Hero-villain narratives are effective in security discourse because they keep the public in suspense as to whether the hero will face tragedy or triumph. Political leaders can dichotomize the world between “us” and “them” and represent the world in absolute terms, dispelling any ambiguity about a particular course of action. Security narratives also inform the public how to think about security dynamics, priming them for future support of military action when certain cognitive or emotional cues are triggered by political leaders. In conclusion, this research contributes to a greater understanding of how political leaders deliberately use rhetoric to instigate an emotional response from the public that shapes both how to think about identified security threats and how to respond.  

Informing Practice 

The prominence of hero-villain narratives in U.S. security discourse is echoed in their use in other militarized policy areas beyond war-making. One glaring example is the application of hero-villain narratives in discourse on U.S. immigration policy. With the creation of the Department of Homeland Security at the start of the Global War on Terror, the U.S. southern border became increasingly militarized and is now characterized by constant surveillance, arms, military tactics, and security personnel. Border militarization was justified as an anti-terrorism measure but has since contributed to the wide appeal of anti-immigrant and anti-refugee policies under the veil of ensuring the safety and security of the American public. Hero-villain narratives in immigration discourse create meaning by framing immigration—an issue that might otherwise be understood as a humanitarian concern—as a security threat to U.S. citizens, through linking it to global terrorism, gang violence, and the drug trade.  

It follows that discourse in the U.S. around immigration has turned increasingly hostile, with depictions of a “surge” of “illegals” at the southern border entering the U.S. with malicious intent. Even more concerning, right-wing media in the U.S. has adopted white supremacist logic and framed immigration within the context of the “great replacement theory,” the explicitly racist conspiracy theory that “warns [of] a nefarious plot to ‘replace’ white citizens with nonwhite immigrants, which will ultimately threaten the political power and culture of white people,” according to Media Matters. In the lead up to the 2022 elections in the U.S., anti-immigrant and anti-refugee rhetoric is normalized through attack ads against Democratic candidates. According to Immigration Hub and America’s Voice, the top anti-immigration messages emotionally heighten the “Biden-Harris border crisis” by raising alarm about the risks of “mass amnesty” for “COVID-infected migrants and drugs crossing the border.” By framing migrants as a threat to the U.S., hero-villain narratives have expedited the mass dehumanization of migrants and refugees by creating unambiguous categories of people—(mainly white) American citizens vs. (largely brown and black) “illegals.”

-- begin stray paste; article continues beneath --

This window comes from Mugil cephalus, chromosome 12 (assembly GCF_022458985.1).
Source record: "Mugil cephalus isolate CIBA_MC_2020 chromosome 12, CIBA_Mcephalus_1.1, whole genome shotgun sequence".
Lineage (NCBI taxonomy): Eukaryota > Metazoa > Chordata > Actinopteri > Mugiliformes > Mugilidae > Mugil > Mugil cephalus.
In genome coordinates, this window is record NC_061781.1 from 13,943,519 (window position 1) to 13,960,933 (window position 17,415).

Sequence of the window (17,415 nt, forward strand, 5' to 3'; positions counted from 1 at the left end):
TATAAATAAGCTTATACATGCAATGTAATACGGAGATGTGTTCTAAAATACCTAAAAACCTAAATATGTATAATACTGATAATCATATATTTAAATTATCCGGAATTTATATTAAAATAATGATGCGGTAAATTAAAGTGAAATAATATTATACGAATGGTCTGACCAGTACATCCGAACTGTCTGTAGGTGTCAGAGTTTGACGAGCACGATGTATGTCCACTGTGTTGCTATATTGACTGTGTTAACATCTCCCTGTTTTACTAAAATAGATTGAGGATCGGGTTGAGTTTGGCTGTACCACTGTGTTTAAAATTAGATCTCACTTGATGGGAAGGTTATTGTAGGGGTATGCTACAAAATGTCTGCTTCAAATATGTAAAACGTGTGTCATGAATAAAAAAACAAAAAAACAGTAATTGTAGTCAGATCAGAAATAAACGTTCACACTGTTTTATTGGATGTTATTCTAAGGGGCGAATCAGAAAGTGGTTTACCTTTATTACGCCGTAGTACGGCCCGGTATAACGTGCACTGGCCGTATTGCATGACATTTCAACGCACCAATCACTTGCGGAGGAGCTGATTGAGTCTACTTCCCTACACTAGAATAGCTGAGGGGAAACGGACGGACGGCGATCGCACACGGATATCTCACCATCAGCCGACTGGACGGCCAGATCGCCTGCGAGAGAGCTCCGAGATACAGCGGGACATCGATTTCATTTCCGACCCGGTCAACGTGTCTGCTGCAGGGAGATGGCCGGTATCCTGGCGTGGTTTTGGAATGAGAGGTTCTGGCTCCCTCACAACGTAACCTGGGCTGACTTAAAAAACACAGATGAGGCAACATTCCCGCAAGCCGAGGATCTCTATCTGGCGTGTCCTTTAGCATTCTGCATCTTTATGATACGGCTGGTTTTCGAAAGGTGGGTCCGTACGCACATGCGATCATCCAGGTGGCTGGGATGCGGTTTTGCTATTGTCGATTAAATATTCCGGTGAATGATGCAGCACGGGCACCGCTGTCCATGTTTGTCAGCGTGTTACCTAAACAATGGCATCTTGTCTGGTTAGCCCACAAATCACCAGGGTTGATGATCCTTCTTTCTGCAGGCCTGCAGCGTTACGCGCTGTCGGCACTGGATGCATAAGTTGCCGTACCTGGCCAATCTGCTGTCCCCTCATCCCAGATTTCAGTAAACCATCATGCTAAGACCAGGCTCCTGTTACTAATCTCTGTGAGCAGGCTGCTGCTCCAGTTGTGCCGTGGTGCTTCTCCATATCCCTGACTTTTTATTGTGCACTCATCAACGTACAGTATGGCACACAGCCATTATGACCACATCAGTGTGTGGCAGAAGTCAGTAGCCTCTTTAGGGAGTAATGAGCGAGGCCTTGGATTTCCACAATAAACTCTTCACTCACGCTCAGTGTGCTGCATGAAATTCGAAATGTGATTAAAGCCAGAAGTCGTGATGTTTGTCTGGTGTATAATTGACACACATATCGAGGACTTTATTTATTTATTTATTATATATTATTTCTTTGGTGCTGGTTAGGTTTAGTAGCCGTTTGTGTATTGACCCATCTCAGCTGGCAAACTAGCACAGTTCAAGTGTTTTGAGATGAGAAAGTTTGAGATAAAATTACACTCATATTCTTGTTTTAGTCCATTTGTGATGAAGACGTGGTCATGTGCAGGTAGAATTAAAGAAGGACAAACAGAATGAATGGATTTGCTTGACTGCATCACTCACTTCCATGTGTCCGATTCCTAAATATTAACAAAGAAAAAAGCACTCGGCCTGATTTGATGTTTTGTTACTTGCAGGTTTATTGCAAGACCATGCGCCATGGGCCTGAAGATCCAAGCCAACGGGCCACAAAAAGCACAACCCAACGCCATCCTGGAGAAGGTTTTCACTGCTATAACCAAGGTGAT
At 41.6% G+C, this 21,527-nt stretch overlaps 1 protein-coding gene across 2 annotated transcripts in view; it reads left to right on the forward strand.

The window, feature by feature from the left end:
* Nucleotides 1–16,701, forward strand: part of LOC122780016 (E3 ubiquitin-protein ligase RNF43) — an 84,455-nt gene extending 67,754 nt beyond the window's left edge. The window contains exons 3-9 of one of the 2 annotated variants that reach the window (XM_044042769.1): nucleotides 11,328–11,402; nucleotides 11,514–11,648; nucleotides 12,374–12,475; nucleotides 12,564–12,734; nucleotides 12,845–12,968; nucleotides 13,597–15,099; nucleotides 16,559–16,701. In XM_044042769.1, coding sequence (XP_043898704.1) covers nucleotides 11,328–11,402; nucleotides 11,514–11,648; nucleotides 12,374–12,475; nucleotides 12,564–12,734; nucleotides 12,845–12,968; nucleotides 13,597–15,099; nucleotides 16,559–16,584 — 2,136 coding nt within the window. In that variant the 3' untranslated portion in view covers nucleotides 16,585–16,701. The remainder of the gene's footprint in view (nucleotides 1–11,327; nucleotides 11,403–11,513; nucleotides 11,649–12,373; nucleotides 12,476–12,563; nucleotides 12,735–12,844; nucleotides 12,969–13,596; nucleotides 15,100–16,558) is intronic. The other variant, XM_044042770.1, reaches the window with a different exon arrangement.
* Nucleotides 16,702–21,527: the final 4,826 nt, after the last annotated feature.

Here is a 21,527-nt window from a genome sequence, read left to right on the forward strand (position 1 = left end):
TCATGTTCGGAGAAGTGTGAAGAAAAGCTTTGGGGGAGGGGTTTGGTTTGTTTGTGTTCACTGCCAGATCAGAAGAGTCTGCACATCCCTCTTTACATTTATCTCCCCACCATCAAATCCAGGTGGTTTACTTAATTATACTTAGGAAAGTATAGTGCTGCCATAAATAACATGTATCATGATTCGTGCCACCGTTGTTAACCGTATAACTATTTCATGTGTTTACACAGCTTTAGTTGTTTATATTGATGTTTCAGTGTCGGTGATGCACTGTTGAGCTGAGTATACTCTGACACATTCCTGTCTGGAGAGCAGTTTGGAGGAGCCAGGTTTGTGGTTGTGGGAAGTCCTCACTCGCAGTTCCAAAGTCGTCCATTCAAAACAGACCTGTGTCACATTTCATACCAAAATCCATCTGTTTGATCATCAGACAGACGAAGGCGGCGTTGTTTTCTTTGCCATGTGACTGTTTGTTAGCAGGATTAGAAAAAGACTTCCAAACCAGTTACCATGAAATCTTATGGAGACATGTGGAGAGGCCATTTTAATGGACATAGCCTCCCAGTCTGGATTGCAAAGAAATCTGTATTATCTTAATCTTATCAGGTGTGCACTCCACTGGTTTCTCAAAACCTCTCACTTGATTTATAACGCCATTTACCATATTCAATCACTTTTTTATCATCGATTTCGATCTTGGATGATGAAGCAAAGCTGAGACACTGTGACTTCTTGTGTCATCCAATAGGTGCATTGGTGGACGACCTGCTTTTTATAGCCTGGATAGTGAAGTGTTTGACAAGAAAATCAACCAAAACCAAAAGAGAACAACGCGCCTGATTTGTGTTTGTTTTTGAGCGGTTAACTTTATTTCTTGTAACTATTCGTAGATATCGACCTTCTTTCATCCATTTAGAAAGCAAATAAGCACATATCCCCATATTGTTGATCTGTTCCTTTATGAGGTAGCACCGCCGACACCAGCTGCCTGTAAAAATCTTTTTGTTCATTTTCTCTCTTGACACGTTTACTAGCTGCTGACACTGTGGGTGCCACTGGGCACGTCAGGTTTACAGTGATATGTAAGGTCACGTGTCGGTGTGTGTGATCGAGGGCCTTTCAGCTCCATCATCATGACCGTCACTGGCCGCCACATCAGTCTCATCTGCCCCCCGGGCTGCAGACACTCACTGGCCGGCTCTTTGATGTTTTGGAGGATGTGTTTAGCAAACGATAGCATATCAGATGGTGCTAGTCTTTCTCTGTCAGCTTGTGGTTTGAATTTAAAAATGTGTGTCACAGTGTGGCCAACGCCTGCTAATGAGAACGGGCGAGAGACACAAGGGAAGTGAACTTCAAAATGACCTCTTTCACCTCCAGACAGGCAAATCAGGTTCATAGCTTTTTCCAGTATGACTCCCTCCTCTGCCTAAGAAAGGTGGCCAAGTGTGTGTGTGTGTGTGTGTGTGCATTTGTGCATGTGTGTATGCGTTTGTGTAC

As result, the discourse and policy space on immigration is incredibly bleak with congressional immigration reform stalled for decades. Yet, immigrant rights movements have found ways to counteract hero-villain narratives, especially if they emphasize American values of “opportunity, community, equality, shared responsibility, and [human rights],” according to the Opportunity Agenda. Likewise, identifying counter-narratives based on shared values can inform how peace and anti-war activists might influence the public to resist the effective messaging of hero-villain narratives in calls to wage war.    

Immigrant rights movements appear to have adopted the slogan “no one is illegal” or “no human being is illegal” to counter border militarization and the dehumanization of migrants. This slogan has an emotional appeal—emphasizing universal humanity beyond color or country of origin—and conveys a political message that the movement of people across national borders is not inherently threatening or illegal. During the Trump years, phrases like “kids in cages” or “ending family separation” spurred protests against “zero-tolerance” immigration policy, helping to strengthen the movement for immigrant rights and immigration reform. For example, such campaigns most likely helped protect modest gains in immigration reforms, namely DACA from the Obama Administration. 

In comparison, anti-war and peace advocates have struggled to identify key messages that counter hero-villain narratives and catalyze mass resistance against calls-to-arms. Part of the problem is that existing slogans are often stated in the negative (e.g., “Say No to War”) rather than emphasizing shared values that would undercut dehumanizing representations of the “other” when countries decide to go to war. Both recognizing the effectiveness of hero-villain narratives and developing effective counter-narratives can strengthen the ability of peace movements to resist war.  [KC]

Questions Raised  

  • The need to change the narrative is well understood by the anti-war and peace advocacy communities. How can they both accelerate the narrative change and connect it to tangible policy outcomes?  

Continued Reading  

See the excellent selection of resources on “narrative competency” compiled by The Horizons Project at https://horizonsproject.us/narrative-competency/. 

Organizations  

The Horizons Project: https://horizonsproject.us/  

Keywords: demilitarizing security, security, narratives, speeches  

Photo Credit: Picryl